Friday, October 16, 2015

Intel throws its tiny Curie module in an Arduino board


The low-power Curie from Intel helps developers quickly prototype a device with turn-key access to Bluetooth, a six-axis sensor with gyroscope and accelerometer and the 32-bit SOC Quark micro-controller. It's main focus has been the wearable market and since its introduction at CES 2015, it's has been used in sports bras, creepy robot spiders and to measure wicked-cool bike tricks. Now it's being included in a new Arduino board. The Arduino 101 (internationally it'll be called, Genuino 101) is the first widely available development board for the tiny chip. Priced at a reasonable $30 and using the same open-source platform as the rest of the Arduino line, the 101 is targeted at students and makers looking to add some connectivity to a project.

Source: Intel


Wednesday, October 14, 2015

Sony's RX1R II full-frame camera stuffs 42MP into a small body


As far as compact cameras go, Sony is undeniably the best at making them. But in case that RX100 IV point-and-shoot wasn't good enough for you, the company is now introducing the RX1R II, a full-frame pocket-sized shooter with a 42.4-megapixel Exmor R CMOS sensor. If you're keeping tabs at home, then you'd know that's similar to the one featured in the recently announced A7R II mirrorless camera. Another highlight of the second-gen RX1R is its retractable, 2.4-million-dot XGA OLED viewfinder, as well as what Sony's calling the "world's first" optical variable low-pass filter -- which you can turn on or off based on the sharpness strength you want on certain images. The fixed lens, meanwhile, is a 35mm (f2.0) ZEISS Sonnar T*. What you won't find here is 4K video recording. Instead, you have the option to shoot up to 1080p at 24, 30 and 60 fps, while the ISO is set at a maximum of 102,400 when expanded. Like what you see? Then be ready to have your jaw drop, as the RX1R II will cost a wallet-clinching $3,300 when it hits stores in November.

Source: Sony


Monday, October 12, 2015

Windows 10 didn't stop PC sales from dropping this summer


Microsoft Windows Q and A

Windows 10 may have breathed new life into your PC, but it didn't do anything to juice PC sales this summer. Both Gartner and IDC estimate that computer sales dropped several points year-over-year (between 7.7 and 10.8 percent) in the third quarter, right when the new Windows arrived. That's one of the steeper drops in recent memory, in fact. Not that it comes as a complete surprise. As the analyst firms explain, Microsoft's fast-tracked release left many PC makers shipping existing systems with Windows 10, which weren't going to drive demand as much as brand new models. You're not going to buy a months-old laptop just because it's running new software, are you? The big question is whether or not the wave of new Windows 10 PCs launching this fall will make a difference -- if there's still a sharp decline, the industry is really in trouble.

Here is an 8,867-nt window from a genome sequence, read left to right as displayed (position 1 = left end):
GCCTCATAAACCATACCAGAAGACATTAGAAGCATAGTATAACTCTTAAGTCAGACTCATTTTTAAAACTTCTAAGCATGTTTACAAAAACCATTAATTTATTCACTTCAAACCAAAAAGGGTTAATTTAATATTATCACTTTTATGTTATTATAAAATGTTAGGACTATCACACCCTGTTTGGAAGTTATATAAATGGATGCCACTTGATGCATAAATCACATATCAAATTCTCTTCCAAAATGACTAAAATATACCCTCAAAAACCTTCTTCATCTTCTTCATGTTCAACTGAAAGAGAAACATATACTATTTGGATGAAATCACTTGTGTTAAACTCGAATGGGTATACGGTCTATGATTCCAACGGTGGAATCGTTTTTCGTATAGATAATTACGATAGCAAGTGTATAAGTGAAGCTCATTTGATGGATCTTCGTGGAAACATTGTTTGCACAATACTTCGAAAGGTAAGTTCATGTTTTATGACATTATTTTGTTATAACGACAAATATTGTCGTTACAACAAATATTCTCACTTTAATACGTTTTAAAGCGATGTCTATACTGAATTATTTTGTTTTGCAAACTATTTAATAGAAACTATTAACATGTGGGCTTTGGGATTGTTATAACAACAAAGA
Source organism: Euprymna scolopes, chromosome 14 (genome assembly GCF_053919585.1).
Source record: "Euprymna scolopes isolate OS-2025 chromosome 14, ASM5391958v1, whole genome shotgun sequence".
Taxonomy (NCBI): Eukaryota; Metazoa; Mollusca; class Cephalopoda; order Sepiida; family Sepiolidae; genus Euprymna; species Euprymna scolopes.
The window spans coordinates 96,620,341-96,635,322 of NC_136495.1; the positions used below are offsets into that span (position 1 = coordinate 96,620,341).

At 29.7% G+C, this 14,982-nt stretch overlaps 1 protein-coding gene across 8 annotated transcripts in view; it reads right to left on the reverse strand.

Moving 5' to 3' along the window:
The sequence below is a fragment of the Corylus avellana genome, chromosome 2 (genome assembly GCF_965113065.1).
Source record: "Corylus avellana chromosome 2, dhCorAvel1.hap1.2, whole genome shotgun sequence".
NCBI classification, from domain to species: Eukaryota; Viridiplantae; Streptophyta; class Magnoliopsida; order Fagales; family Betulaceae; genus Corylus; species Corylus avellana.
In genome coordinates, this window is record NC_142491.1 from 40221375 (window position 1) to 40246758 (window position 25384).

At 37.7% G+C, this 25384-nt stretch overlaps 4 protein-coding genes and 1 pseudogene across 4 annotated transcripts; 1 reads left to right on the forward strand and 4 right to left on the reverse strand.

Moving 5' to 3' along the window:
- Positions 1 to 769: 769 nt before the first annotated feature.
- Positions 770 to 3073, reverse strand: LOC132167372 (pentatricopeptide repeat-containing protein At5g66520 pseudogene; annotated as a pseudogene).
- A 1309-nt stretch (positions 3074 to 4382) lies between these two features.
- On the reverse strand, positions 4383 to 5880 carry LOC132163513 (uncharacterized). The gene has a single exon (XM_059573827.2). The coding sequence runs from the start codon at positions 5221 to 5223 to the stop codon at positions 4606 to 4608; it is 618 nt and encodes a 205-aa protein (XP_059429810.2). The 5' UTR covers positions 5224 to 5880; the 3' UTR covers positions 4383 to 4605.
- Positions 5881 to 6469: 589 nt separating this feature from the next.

The new platform wasn't the only factor at work, of course. The researchers blame the downturn on a combination of a stronger US dollar (which hiked PC prices in many other countries) and a transition away from old Windows 8 PCs. Some vendors fared better than others, though. As a rule, big-name brands like Apple, Dell, HP and Lenovo (the market leader) have emerged relatively unscathed -- it's the smaller, more vulnerable companies that are shedding legions of customers. Even Acer and ASUS saw sales plunge by over 10 percent. It's too soon to say if Windows 10 will stop the bleeding, but the days of booming computer businesses appear to be long gone.

[Image credit: AP Photo/Jeff Chiu]

Gartner's PC market share estimate for Q3 2015

IDC's PC market share estimate for Q3 2015

Source: IDC, Gartner